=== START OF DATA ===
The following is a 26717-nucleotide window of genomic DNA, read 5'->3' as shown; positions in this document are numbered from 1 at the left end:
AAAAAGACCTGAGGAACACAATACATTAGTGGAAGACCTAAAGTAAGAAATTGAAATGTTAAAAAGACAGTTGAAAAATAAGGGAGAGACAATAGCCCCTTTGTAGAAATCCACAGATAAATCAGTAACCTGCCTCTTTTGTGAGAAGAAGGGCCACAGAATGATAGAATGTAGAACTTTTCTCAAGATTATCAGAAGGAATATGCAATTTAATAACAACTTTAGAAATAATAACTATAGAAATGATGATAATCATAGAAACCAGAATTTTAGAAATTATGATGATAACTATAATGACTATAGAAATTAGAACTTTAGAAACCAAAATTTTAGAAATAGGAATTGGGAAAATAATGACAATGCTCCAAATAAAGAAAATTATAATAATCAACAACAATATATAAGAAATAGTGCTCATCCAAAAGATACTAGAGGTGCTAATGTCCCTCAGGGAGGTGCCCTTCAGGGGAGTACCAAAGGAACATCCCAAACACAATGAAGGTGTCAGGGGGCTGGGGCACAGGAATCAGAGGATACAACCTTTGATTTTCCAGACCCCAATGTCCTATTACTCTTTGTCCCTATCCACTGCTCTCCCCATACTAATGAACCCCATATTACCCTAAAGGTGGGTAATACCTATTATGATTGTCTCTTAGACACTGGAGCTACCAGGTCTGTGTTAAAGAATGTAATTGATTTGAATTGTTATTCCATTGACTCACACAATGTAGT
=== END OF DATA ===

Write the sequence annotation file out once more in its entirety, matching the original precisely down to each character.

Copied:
The following is a 26717-nucleotide window of genomic DNA, read 5'->3' as shown; positions in this document are numbered from 1 at the left end:
AAAAAGACCTGAGGAACACAATACATTAGTGGAAGACCTAAAGTAAGAAATTGAAATGTTAAAAAGACAGTTGAAAAATAAGGGAGAGACAATAGCCCCTTTGTAGAAATCCACAGATAAATCAGTAACCTGCCTCTTTTGTGAGAAGAAGGGCCACAGAATGATAGAATGTAGAACTTTTCTCAAGATTATCAGAAGGAATATGCAATTTAATAACAACTTTAGAAATAATAACTATAGAAATGATGATAATCATAGAAACCAGAATTTTAGAAATTATGATGATAACTATAATGACTATAGAAATTAGAACTTTAGAAACCAAAATTTTAGAAATAGGAATTGGGAAAATAATGACAATGCTCCAAATAAAGAAAATTATAATAATCAACAACAATATATAAGAAATAGTGCTCATCCAAAAGATACTAGAGGTGCTAATGTCCCTCAGGGAGGTGCCCTTCAGGGGAGTACCAAAGGAACATCCCAAACACAATGAAGGTGTCAGGGGGCTGGGGCACAGGAATCAGAGGATACAACCTTTGATTTTCCAGACCCCAATGTCCTATTACTCTTTGTCCCTATCCACTGCTCTCCCCATACTAATGAACCCCATATTACCCTAAAGGTGGGTAATACCTATTATGATTGTCTCTTAGACACTGGAGCTACCAGGTCTGTGTTAAAGAATGTAATTGATTTGAATTGTTATTCCATTGACTCACACAATGTAGT